The Do’s and Don’ts of Business Masterminds

Here’s a real truth: I would not be where I am today in my business without my mastermind group.  Being a part of a real mastermind group with other business owners, all focused on success, made a world of difference in my journey.  I can honestly say that being a part of a great mastermind has been one of the “secrets” of my success.

I remember a few years ago, I was in the middle of promoting my first program as an affiliate (and I had no idea what I was doing). I was a few days out from hosting a webinar about it when one of my fellow mastermind members shared a great idea for the topic and how to position the offer in a real, authentic way.

It was so impactful that I ended up being one of the top 5 affiliates in the whole launch! I sold 10 times more programs than I had hoped to when I originally set my goal for the promotion.

That is just one of the many examples that come to mind when I think about how my mastermind has helped me to grow my businesses.

But, as I mentioned in my last article, not all masterminds are created equal.

That’s why I thought it would be useful to put together a list of DOs and DONT’s when it comes to joining or participating in your first business mastermind — so that you can be sure to get the best experience possible.

If you’re finding yourself intrigued by the possibility of what a mastermind can do for you, download this Mastermind Mindset Worksheet to get in the right headspace to get great results from being part of a group.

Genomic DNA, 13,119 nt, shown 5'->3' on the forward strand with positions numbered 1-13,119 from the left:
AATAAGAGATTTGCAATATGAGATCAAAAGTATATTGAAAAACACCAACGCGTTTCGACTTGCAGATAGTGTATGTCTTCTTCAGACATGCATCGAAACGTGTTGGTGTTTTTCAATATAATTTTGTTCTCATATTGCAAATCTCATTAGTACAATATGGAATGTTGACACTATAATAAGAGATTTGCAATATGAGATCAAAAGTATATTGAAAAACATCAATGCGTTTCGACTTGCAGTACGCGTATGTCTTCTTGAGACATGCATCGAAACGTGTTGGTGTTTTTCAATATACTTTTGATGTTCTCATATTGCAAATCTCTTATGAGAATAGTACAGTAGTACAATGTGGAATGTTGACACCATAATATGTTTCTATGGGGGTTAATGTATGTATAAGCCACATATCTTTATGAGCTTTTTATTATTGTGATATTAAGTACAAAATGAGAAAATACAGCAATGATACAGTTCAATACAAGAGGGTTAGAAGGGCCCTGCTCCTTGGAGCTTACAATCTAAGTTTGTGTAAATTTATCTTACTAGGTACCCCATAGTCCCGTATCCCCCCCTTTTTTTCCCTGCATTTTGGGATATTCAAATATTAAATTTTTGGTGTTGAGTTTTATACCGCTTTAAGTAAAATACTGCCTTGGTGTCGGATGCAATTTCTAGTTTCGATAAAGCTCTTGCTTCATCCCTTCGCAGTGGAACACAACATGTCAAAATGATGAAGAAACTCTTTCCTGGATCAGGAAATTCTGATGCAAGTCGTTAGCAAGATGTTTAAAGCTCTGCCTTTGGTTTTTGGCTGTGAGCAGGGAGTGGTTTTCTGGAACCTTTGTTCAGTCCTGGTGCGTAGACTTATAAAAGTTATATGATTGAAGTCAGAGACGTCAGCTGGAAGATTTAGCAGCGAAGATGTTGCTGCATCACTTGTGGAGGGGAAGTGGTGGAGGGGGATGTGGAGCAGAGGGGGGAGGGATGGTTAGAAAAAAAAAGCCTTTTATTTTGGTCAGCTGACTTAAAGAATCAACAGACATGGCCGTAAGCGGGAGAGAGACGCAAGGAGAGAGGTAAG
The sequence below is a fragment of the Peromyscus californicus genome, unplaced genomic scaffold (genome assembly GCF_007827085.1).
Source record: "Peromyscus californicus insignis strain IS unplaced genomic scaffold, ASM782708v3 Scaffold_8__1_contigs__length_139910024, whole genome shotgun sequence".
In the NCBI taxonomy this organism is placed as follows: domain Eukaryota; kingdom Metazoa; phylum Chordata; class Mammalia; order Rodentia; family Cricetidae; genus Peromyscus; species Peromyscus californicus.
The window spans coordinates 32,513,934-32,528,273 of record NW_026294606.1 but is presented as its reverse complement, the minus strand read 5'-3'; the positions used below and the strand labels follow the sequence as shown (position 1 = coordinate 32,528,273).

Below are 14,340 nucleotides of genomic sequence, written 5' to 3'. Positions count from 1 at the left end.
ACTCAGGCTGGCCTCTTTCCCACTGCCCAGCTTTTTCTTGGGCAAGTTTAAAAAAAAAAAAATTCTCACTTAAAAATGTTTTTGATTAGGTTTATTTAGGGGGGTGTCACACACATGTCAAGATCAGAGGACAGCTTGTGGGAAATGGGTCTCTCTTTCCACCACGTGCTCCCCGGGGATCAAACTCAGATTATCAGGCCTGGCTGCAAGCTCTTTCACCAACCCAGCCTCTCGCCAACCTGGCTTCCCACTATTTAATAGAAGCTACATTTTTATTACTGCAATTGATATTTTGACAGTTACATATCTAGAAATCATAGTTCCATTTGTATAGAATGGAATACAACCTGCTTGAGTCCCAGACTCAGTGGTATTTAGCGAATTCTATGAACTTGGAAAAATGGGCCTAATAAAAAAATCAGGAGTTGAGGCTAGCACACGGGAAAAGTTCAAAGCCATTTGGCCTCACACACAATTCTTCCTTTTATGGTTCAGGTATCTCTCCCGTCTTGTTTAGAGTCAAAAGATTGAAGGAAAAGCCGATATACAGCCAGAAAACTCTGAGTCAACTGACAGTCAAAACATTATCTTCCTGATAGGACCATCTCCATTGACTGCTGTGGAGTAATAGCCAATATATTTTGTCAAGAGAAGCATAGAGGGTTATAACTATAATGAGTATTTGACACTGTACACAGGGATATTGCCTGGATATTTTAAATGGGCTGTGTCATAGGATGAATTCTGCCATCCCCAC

I’ve pulled it straight out of the amazing “starter pack” that I give all of my Business Class members before they join one of our mastermind groups.

Not part of a mastermind yet? Keep your eyes peeled in your inbox, I’ve got some exciting news heading your way next week.

DO try a peer-led mastermind.

Although there are benefits of being part of an expert led mastermind, it is not the only option. I’m a big fan of finding a group of peers to form a mastermind with (see below).

It is extremely popular right now for coaches of all sorts to offer paid “mastermind” groups. And while I’m certain that some of the content in those groups is good and valuable — it is not a true mastermind; it’s group coaching.

There’s nothing inherently wrong with group coaching, but it’s a completely different experience from a true mastermind group, so be very clear on what you’re getting before you invest in one of those groups.

DON’T join an industry-specific group.

While there may be some benefit to belonging to a group of all copywriters, or jewelry makers, or health coaches, I believe you will get a lot more value if your first and main mastermind include people from other industries.

We all have a tendency to get stuck in our own echo chambers; we read the same books, follow the same experts, and link to the same websites as everyone else in our industry. This can create a sea of noise and sameness that makes it difficult to stand out for your potential customers.

But when we surround ourselves with smart business owners from other industries, suddenly we’re tuned in to what they are saying, doing, linking to, quoting, etc. We’re exposed to an entirely different perspective on business.  And this can only be good in helping us stand out in our own industry.

I’ve seen it over and over again: what’s commonplace for marketing in one industry is novel and unique in another. And when you open yourself to the possibilities of what other industries have to teach you, you create the potential to synthesize something entirely new that your customers haven’t seen a hundred times before.